Energy bills continue to top worry list with lack of clear policy

Energy bills are the biggest worry for many UK households according to new research yet consumers are willing to pay more for infrastructure, including renewables.

Image of worried householder, working on energy bills
Paying the energy bill tops list of worries over household costs in UK

The findings are revealed in a survey by Ernst & Young and, together with another university study on fears over smart meters, indicate quite clearly that there is mixed emotion, sentiment and a degree of confusion over the energy policies and structures in the country.

Once again, the lack of clarity over national energy strategy is a cause for concern. After the election tomorrow (May 7th), there may be a wholesale shift to precision in planning but that is by no means certain, given the commitments currently being made by the political parties.

Whatever form the next government takes, it is essential that the worried consumers and businesses across the UK are given pristine guidance with as much financial support as possible to reduce energy consumption and water use.

While heating is a focus, there should be strong backing for every household, business and organisation to retrofit LED lighting and install water-saving products like eco showers, eco taps and tap aerators. Businesses and organisations should also be strongly supported in the adoption of further energy-saving solutions such as heating & ventilation smart controls, intelligent lighting controls and efficient heat pumps with variable speed drives.

Energy affordability

The Ernst & Young survey polled 2,000 domestic consumers across the country and found that paying energy bills was a greater worry than covering the costs of mortgage repayment and buying food.

This primary fear is greater among the older age groups, with over a third of those aged 55 and older indicating their concerns (37%), compared with only one in five of 25-34 year olds expressing worries. Households in Wales and the West Midlands had the least confidence in regularly covering energy utility costs. Of those polled, 10% had missed a payment in the past 12 months.

At the same time, the study shows that consumers are still largely in the dark about exactly what they pay for in their energy bills with just over one in 10 saying that they fully understood the elements of their bills (12%).

Despite all this, there is a surprisingly strong support among consumers for greater spending on green infrastructure like renewables and tackling challenges of climate change. The survey shows that nearly half of households would pay more for these (48%).

More than one in four survey respondents (27%) are willing to see an extra £6 added monthly to bills for renewables development, and 22% would pay £5 a month more to tackle climate change.

Tony Ward, Ernst & Young’s head of power and utilities advised:

“Our survey reveals a perhaps surprising degree of willingness to pay more for our energy. But only when the purpose is clear there is a strong link to investment for the future health of our energy system.
“As the majority of consumers take a more active interest in their energy, their supplier and what their money is being used for it is vital that industry and government alike take responsibility to empower and inform them.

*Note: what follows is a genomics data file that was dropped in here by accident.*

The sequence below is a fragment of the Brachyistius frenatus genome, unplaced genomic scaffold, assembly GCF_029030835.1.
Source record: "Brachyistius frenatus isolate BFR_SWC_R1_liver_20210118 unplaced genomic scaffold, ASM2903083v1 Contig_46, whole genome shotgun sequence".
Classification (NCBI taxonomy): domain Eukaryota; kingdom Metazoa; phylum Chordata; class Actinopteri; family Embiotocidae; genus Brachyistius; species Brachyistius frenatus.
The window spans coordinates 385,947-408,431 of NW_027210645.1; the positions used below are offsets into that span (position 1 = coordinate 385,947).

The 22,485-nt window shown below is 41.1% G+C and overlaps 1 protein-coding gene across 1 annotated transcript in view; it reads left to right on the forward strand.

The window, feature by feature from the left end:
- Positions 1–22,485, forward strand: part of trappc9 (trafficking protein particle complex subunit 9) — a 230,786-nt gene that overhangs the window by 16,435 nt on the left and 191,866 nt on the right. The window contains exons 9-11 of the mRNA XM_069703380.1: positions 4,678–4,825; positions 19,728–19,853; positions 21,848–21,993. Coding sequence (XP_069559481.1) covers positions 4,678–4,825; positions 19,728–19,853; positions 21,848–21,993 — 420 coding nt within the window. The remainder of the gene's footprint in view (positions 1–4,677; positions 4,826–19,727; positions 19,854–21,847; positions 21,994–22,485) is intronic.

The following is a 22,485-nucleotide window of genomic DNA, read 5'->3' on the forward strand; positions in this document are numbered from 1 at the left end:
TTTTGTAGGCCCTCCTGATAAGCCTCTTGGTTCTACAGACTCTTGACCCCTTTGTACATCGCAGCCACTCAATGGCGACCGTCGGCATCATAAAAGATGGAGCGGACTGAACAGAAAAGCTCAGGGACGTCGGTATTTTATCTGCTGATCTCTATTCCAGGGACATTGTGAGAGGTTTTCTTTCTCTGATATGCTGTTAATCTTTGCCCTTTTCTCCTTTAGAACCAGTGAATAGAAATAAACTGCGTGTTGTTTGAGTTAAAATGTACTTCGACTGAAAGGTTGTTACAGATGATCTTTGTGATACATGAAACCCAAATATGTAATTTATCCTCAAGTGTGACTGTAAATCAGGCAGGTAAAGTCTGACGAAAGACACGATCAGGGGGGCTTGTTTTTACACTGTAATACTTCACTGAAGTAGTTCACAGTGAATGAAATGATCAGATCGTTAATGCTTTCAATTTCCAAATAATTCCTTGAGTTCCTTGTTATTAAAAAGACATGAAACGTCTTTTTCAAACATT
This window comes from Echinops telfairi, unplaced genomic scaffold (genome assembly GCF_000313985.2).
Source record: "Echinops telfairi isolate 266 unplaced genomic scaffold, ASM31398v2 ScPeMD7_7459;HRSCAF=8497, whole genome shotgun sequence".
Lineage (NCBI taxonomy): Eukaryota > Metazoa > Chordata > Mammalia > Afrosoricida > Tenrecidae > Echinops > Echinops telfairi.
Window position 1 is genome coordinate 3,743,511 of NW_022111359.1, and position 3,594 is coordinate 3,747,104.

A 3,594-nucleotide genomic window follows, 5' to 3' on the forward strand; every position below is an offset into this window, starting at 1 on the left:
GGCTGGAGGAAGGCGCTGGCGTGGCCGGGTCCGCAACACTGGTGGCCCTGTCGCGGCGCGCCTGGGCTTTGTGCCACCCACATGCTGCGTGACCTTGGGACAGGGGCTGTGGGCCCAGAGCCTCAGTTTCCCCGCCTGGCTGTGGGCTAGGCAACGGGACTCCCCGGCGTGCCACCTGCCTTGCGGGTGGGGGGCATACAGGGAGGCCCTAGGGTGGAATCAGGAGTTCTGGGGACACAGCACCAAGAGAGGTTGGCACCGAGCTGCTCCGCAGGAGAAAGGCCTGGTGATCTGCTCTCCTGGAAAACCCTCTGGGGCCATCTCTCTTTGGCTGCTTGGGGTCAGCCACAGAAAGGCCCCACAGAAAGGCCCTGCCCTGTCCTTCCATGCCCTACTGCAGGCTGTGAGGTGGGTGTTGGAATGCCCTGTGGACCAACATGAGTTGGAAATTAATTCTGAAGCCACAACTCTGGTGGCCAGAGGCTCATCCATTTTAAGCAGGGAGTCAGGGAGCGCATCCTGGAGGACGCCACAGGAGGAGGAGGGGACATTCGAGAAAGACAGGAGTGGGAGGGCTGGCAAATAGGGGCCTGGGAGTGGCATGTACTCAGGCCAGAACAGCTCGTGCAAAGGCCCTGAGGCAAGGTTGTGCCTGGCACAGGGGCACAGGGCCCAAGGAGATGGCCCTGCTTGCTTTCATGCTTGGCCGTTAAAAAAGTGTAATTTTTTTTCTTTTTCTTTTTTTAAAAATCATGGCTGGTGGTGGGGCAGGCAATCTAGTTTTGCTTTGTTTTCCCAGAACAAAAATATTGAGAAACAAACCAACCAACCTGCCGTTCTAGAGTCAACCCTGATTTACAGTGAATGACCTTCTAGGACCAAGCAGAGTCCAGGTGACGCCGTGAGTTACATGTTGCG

“This will not only equip consumers with the knowledge they need to make informed decisions, but also help to gain their support for the reform that the UK’s energy infrastructure needs.”


Smart meter fears

The need for better and more comprehensive advice is also underlined in an academic study just published of UK consumer attitudes toward smart meters. The move to UK-wide deployment of these devices is almost certain, despite recent misgivings about their efficacy and the costs of installation.

We have argued that smart meters, based on current evidence, do not necessarily help people to change their patterns of energy (and water) consumption. Whatever the long-term effect, and we welcome any positive moves in reduction of use, the study by Alexa Spence at Nottingham University indicates that people have other concerns.

Alexa, assistant professor in the School of Psychology, found that many of them do not feel comfortable with the facility that smart meters can enable to reveal their usage habits in some detail.

The study was carried out in collaboration the University of Exeter,  the Tyndall Centre and Climate Change Consortium of Wales at Cardiff University, and the Environment Department, University of York.

The survey of 2,400 people across Britain indicates that a fifth are “uncomfortable” with the sharing of domestic data through the smart meter system, which would enable consumers to intermittently use energy through their appliances like washing machines and freezers when the grid has spare capacity and also draw on renewable sources more effectively when available.

There are clear efficiencies in the smart grid system but these do require appliances being connected and synchronised through the new meters. But, surprisingly, those most worried about sharing data were also most worried about their energy bills while those more concerned about green issues were happier to share the data.

Data misuse

The overriding issue appears to be one of trust – many people fear the all-intrusive nature of smart systems and worry that their data will be misused. That’s exactly why the next government should put in place a rigorous, extensive and long-term strategy for education and support in energy management.

This would give households, businesses and organisations the information and backing they clearly need to make informed choices about reducing energy demand as well as how to better manage their water consumption, which is an often forgotten element in the energy-use matrix.



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